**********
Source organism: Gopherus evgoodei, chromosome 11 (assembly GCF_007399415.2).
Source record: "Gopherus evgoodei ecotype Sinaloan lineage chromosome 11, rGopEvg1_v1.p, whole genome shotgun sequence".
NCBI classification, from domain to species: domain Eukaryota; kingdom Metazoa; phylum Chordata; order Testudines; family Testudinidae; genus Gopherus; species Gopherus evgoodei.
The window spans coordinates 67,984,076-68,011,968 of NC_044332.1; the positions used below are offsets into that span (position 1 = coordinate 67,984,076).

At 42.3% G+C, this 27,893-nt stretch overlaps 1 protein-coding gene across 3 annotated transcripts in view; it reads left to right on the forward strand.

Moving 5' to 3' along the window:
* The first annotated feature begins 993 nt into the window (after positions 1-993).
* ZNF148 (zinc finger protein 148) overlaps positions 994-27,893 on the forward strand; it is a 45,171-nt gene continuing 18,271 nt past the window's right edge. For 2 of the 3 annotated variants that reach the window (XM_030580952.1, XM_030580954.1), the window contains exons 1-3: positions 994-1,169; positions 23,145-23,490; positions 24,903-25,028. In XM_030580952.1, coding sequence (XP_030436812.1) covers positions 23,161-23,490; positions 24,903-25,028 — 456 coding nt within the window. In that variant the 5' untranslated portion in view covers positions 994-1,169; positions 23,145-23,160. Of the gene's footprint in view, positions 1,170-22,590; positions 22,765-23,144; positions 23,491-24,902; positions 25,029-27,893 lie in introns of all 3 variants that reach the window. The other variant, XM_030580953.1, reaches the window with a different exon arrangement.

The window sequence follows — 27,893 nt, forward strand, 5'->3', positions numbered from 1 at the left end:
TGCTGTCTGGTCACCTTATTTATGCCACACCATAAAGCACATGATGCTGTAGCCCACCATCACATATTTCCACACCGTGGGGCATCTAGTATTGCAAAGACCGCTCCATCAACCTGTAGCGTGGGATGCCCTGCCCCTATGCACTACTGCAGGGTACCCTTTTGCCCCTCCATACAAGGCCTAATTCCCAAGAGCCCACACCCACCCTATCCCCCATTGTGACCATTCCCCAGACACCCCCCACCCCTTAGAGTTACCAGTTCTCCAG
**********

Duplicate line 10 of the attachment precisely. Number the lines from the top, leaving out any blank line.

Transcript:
TGCTGTCTGGTCACCTTATTTATGCCACACCATAAAGCACATGATGCTGTAGCCCACCATCACATATTTCCACACCGTGGGGCATCTAGTATTGCAAAGACCGCTCCATCAACCTGTAGCGTGGGATGCCCTGCCCCTATGCACTACTGCAGGGTACCCTTTTGCCCCTCCATACAAGGCCTAATTCCCAAGAGCCCACACCCACCCTATCCCCCATTGTGACCATTCCCCAGACACCCCCCACCCCTTAGAGTTACCAGTTCTCCAG